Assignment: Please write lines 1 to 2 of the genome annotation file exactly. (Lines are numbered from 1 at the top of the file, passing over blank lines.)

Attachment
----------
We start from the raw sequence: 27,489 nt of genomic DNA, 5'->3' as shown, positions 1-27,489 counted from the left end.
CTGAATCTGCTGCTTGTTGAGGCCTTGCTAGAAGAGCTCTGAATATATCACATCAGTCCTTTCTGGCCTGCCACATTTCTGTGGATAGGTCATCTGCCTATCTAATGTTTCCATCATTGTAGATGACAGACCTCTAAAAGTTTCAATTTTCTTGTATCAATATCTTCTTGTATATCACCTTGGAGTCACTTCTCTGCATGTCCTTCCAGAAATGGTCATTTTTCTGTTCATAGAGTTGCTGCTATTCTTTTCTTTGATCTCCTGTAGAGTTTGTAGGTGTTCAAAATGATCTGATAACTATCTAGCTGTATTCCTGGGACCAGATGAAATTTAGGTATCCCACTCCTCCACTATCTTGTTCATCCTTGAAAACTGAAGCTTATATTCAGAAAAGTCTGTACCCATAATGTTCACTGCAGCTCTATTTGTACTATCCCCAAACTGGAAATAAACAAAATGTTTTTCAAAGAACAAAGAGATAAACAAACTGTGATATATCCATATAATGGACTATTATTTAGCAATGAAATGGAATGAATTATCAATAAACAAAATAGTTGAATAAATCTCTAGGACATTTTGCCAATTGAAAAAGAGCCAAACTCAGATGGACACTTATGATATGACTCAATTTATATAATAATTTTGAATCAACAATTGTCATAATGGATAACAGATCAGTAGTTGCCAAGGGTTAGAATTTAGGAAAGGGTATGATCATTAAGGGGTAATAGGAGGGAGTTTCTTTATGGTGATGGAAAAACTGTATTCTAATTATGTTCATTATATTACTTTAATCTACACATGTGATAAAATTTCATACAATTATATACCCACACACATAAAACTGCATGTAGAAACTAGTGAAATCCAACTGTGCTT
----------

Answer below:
We start from the raw sequence: 27,489 nt of genomic DNA, 5'->3' as shown, positions 1-27,489 counted from the left end.
CTGAATCTGCTGCTTGTTGAGGCCTTGCTAGAAGAGCTCTGAATATATCACATCAGTCCTTTCTGGCCTGCCACATTTCTGTGGATAGGTCATCTGCCTATCTAATGTTTCCATCATTGTAGATGACAGACCTCTAAAAGTTTCAATTTTCTTGTATCAATATCTTCTTGTATATCACCTTGGAGTCACTTCTCTGCATGTCCTTCCAGAAATGGTCATTTTTCTGTTCATAGAGTTGCTGCTATTCTTTTCTTTGATCTCCTGTAGAGTTTGTAGGTGTTCAAAATGATCTGATAACTATCTAGCTGTATTCCTGGGACCAGATGAAATTTAGGTATCCCACTCCTCCACTATCTTGTTCATCCTTGAAAACTGAAGCTTATATTCAGAAAAGTCTGTACCCATAATGTTCACTGCAGCTCTATTTGTACTATCCCCAAACTGGAAATAAACAAAATGTTTTTCAAAGAACAAAGAGATAAACAAACTGTGATATATCCATATAATGGACTATTATTTAGCAATGAAATGGAATGAATTATCAATAAACAAAATAGTTGAATAAATCTCTAGGACATTTTGCCAATTGAAAAAGAGCCAAACTCAGATGGACACTTATGATATGACTCAATTTATATAATAATTTTGAATCAACAATTGTCATAATGGATAACAGATCAGTAGTTGCCAAGGGTTAGAATTTAGGAAAGGGTATGATCATTAAGGGGTAATAGGAGGGAGTTTCTTTATGGTGATGGAAAAACTGTATTCTAATTATGTTCATTATATTACTTTAATCTACACATGTGATAAAATTTCATACAATTATATACCCACACACATAAAACTGCATGTAGAAACTAGTGAAATCCAACTGTGCTT